NU Head Coach Katie Robinson Comments on Big Ten Success, Honest Effort DQ

In the SwimSwam Podcast dive deeper into the sport you love with insider conversations about swimming. Hosted by Coleman Hodges and Gold Medal Mel Stewart, SwimSwam welcomes both the biggest names in swimming that you already know, and rising stars that you need to get to know, as we break down the past, present, and future of aquatic sports.

We sat down with Northwestern head coach Katie Robinson to discuss the wildcats performance at the 2021 Women’s Big Ten championships. Overall, it looked like the women came out swinging, putting themselves in a tight battle with Indiana for 3rd place for much of the meet and overall finishing in 4th. Robinson also gave her thoughts on the “Honest Effort” DQ that one of her swimmers garnered on night 4 of the meet.


Music: Otis McDonald


Opinions, beliefs and viewpoints of the interviewed guests do not necessarily reflect the opinions, beliefs, and viewpoints of the hosts, SwimSwam Partners, LLC and/or SwimSwam advertising partners.

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pete kennedy
2 years ago

The rule for honest effort came about because of the NCAA men’s championships held at West Point where Ray Buzzard had his 2 100 freestylers swim to 5th and 6th place finishes (only 6 places in those years) to save their energy for the 400 free relay.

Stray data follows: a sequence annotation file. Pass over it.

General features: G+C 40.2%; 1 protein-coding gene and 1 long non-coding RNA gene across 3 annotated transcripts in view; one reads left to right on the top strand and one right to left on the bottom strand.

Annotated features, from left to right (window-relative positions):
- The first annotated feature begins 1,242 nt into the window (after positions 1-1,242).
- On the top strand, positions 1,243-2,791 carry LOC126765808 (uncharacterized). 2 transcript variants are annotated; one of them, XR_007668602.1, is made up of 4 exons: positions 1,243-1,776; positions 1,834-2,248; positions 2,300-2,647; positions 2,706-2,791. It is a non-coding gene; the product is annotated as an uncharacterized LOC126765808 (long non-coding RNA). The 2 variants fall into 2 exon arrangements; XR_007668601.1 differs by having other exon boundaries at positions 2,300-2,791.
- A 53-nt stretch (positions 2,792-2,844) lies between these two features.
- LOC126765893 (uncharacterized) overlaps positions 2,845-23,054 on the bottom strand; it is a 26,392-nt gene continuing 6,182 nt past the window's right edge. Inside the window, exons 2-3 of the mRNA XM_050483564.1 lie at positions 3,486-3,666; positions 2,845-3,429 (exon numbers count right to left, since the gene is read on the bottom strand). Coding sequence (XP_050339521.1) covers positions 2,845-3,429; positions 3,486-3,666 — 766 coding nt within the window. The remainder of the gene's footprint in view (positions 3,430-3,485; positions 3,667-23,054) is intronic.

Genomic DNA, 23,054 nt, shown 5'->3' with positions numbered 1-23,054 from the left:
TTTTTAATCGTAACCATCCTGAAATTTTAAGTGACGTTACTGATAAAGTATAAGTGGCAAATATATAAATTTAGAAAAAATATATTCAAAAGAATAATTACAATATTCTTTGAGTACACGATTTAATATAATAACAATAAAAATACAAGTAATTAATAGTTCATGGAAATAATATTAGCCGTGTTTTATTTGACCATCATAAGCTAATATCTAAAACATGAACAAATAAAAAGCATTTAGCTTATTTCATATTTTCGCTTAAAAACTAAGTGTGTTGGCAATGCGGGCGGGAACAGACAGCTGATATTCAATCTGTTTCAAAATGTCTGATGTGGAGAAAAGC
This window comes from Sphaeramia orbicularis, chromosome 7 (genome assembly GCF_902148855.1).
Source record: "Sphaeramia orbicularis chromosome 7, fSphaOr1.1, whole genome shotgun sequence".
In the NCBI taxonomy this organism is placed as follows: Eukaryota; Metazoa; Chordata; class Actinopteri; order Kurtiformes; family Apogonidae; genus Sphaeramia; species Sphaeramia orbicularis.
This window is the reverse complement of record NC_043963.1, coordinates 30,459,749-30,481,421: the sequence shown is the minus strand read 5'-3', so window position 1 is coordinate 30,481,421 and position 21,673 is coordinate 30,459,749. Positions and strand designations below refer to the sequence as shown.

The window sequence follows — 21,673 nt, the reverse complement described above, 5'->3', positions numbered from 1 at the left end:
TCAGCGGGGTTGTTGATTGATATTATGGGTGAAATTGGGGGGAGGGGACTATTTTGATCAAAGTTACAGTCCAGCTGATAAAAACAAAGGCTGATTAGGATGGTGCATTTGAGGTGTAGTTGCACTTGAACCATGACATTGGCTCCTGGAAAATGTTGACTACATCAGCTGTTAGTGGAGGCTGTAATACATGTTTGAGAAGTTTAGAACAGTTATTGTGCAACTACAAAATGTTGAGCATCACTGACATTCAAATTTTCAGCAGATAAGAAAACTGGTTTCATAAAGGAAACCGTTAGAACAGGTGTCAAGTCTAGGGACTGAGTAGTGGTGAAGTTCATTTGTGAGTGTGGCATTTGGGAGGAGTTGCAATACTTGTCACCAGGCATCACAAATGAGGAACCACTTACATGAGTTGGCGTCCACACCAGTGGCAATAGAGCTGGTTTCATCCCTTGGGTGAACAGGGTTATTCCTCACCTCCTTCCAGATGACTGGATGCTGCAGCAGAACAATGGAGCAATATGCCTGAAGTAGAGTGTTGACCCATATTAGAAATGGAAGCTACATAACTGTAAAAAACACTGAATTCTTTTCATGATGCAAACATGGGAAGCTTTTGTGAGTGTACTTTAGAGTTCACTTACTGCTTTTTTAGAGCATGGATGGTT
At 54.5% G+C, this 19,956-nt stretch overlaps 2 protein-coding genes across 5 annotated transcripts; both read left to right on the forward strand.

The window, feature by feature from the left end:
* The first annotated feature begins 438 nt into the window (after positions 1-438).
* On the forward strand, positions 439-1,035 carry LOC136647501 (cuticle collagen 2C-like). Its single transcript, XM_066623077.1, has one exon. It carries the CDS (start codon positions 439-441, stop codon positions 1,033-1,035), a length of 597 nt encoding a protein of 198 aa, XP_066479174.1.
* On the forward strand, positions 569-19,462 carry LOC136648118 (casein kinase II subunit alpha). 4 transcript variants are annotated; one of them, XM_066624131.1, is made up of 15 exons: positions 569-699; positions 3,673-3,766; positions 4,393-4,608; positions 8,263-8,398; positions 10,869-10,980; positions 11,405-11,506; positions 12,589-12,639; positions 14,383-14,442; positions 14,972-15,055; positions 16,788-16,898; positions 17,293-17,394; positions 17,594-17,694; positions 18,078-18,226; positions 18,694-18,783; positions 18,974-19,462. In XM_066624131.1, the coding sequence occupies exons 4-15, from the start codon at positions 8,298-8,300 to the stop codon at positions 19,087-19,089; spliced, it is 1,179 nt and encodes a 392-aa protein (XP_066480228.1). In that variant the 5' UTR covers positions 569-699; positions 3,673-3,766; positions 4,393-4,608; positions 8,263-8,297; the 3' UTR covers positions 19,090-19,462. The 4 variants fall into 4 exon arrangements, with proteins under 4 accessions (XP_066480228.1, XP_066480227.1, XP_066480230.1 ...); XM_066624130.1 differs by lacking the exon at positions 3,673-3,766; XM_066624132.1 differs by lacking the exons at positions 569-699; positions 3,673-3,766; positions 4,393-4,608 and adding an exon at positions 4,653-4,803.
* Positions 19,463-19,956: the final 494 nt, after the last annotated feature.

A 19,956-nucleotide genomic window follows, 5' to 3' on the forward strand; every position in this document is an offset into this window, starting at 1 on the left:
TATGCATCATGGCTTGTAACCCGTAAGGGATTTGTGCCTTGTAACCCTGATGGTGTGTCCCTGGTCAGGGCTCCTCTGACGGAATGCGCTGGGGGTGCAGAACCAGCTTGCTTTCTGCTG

Ray Bosse
Reply to  pete kennedy
2 years ago

That incident at the 1972 NCAAs at West Point was the catalyst event that caused the rule to be created.

It was in the 100 butterfly final that Dave Edgar went 56.7 (49.9 in prelims) and John Trembley went 57.3 (49.8 in prelims). Both were resting for the 400 free relay which was the next swimming event after the 3 mt dive finals. Tennessee was trying to win the free relay to stay ahead of UCLA which they did by two points. It did allow Indiana to go 1,2,4 in the 100 fly and go ahead of USC. The crowd knew it and did not react favorably to what Edgar and Trembley did.

It is interesting that the… Read more »

About Coleman Hodges

Coleman Hodges

Coleman started his journey in the water at age 1, and although he actually has no memory of that, something must have stuck. A Missouri native, he joined the Columbia Swim Club at age 9, where he is still remembered for his stylish dragon swim trunks. After giving up on …

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